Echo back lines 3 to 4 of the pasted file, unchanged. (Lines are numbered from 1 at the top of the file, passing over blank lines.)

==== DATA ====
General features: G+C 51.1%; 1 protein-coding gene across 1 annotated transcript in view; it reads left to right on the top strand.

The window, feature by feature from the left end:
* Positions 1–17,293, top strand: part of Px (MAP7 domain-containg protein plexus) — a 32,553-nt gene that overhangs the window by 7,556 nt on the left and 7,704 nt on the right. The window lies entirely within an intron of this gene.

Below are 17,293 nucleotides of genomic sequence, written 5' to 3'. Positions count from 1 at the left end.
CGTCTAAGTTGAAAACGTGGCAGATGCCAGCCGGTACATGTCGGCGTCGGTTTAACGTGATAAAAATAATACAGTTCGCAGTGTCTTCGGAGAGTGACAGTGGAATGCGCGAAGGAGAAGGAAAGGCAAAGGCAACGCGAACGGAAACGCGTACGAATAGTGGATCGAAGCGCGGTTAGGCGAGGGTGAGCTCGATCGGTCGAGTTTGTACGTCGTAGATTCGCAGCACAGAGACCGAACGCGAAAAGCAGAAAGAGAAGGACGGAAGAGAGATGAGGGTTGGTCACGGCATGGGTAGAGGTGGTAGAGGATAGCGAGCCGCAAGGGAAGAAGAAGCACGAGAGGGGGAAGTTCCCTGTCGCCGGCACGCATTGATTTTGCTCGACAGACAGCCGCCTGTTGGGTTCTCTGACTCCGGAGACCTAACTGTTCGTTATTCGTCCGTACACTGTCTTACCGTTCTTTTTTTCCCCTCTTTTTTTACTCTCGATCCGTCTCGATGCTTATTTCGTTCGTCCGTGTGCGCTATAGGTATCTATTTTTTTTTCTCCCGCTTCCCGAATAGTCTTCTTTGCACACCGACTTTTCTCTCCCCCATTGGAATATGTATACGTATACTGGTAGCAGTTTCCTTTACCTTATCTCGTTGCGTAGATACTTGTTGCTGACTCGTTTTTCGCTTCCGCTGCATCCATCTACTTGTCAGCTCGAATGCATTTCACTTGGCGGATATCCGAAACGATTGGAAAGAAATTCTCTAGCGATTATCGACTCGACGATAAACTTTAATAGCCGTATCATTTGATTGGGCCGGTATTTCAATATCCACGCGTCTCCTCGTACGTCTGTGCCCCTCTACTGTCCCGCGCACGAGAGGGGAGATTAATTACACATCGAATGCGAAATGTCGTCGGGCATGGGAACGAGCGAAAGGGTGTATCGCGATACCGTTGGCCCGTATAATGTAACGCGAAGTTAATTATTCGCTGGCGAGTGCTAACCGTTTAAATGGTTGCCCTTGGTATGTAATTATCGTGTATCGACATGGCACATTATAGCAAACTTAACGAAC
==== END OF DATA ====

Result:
* Positions 1–17,293, top strand: part of Px (MAP7 domain-containg protein plexus) — a 32,553-nt gene that overhangs the window by 7,556 nt on the left and 7,704 nt on the right. The window lies entirely within an intron of this gene.

Below are 17,293 nucleotides of genomic sequence, written 5' to 3'. Positions count from 1 at the left end.